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Doing the Hard Work

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We live in a shortcut culture.  The weight loss industry had a $60 billion year, with many of these diets offering quick fix solutions. In contrast, the fitness industry is a $22 billion a year business. We’re entering the holiday season to be followed by new year’s resolutions that list losing weight and getting fit at the very top. Despite our good intentions, most of these resolutions won’t make it into February. Why? Well, most people are looking for the shortcut and aren’t willing to put in the effort. Let’s face it. Losing weight is hard. Getting fit is even harder. There’s no magic bullet. Just hard work.

I’m finding a similar attitude toward work, mostly among Millennials who some call the entitled generation.

I have a friend who is 24 and fits the bill. She’s beautiful and bright and until now, has had everything handed to her, often by the (successful) men she’s dated. Because we’re friends with a big age difference, I wanted to believe that she was different.  That she meant it when she discussed her ambition and asked for career advice. So I shared that when I was her age I already completed graduate school and had a great job running a division of a hotel company. Lots of responsibility, long hours and constant (not always glamorous) travel came with tremendous job satisfaction and the knowledge that I was making a difference. But I was wrong about my (soon to be ex) friend. She wants the title and the prestige, but doesn’t want to put in the time and effort.  Good luck with that.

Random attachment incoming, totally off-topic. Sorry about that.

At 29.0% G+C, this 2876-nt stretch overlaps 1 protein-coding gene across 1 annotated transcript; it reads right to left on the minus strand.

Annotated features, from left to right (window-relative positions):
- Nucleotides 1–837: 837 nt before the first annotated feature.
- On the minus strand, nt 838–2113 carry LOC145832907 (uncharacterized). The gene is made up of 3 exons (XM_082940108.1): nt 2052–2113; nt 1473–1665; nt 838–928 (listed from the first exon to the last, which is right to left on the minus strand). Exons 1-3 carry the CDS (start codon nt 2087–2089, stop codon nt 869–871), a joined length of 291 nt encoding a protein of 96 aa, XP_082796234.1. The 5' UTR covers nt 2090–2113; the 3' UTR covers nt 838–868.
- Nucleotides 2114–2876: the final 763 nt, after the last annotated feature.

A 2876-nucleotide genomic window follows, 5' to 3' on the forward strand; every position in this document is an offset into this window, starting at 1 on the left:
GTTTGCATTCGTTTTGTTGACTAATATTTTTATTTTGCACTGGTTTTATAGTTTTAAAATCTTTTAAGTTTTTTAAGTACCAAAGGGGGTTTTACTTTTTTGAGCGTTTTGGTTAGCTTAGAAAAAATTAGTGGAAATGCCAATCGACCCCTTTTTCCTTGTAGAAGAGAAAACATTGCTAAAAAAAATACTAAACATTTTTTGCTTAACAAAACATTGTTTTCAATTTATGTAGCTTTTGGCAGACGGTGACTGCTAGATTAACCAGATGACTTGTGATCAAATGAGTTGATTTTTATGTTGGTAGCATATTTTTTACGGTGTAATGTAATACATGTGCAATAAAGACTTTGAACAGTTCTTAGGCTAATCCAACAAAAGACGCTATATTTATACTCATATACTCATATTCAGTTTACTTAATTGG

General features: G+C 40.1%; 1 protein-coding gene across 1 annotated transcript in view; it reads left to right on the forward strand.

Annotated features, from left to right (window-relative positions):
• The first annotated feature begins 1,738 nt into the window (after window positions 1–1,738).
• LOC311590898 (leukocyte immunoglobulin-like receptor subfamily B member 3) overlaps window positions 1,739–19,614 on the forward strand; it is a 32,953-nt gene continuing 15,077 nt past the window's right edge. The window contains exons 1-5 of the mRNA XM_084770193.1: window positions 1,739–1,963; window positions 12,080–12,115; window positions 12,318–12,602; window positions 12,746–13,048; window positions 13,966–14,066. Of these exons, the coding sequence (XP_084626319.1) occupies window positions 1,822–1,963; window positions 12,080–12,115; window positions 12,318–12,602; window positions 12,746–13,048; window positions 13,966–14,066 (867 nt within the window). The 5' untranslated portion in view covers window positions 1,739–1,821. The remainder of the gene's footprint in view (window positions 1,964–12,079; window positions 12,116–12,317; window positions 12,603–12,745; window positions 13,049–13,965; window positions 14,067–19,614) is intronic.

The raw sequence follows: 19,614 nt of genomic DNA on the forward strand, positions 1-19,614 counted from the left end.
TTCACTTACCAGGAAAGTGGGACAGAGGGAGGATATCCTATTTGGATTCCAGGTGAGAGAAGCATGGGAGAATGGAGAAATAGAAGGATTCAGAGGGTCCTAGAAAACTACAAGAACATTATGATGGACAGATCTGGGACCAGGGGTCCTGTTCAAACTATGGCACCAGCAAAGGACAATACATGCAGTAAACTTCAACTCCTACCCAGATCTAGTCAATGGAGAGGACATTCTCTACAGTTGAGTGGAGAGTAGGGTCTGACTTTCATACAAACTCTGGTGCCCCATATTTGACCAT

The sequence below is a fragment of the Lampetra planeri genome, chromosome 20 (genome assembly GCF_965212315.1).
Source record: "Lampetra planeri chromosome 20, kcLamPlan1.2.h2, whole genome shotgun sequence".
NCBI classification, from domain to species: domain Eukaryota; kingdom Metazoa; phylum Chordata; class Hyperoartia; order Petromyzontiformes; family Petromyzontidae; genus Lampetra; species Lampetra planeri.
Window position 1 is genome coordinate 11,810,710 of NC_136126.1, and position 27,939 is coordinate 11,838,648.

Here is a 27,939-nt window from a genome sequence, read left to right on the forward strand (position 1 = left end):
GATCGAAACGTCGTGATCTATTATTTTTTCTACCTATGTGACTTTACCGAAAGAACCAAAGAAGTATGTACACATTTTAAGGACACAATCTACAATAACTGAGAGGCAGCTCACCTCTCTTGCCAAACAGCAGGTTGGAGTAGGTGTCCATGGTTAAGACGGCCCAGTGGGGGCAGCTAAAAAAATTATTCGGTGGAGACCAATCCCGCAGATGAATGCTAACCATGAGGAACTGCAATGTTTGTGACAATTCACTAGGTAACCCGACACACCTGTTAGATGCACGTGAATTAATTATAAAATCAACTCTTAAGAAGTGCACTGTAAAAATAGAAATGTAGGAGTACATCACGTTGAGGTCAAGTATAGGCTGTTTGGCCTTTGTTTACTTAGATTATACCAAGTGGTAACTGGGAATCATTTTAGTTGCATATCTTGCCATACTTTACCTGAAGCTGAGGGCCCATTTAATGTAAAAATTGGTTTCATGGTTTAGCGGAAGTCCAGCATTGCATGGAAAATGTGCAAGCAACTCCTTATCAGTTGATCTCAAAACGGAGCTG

I’m happy to report that not all Millennials I meet are looking for an easy ride to the top. A few years back, I was a keynote speaker at a conference and noticed a young woman in the front row. She was 25 at the time and told me how no one took her seriously because she was young and female in a male dominated industry. I had a horrible flu so I can’t remember what advice I gave her beyond: just be yourself and do the hard work. Prove them wrong. And she did.  Today, she is a bona fide influencer with a major social media presence and is awaiting publication of her first book. She didn’t sit around waiting for things to happen or be handed to her – she went for it.

Americans are obsessed with overnight successes – especially in Hollywood and tech – but the reality is that there’s no such thing.  There’s a lot of hard work behind the lucky break. And Millennials will figure it out like the rest of us.

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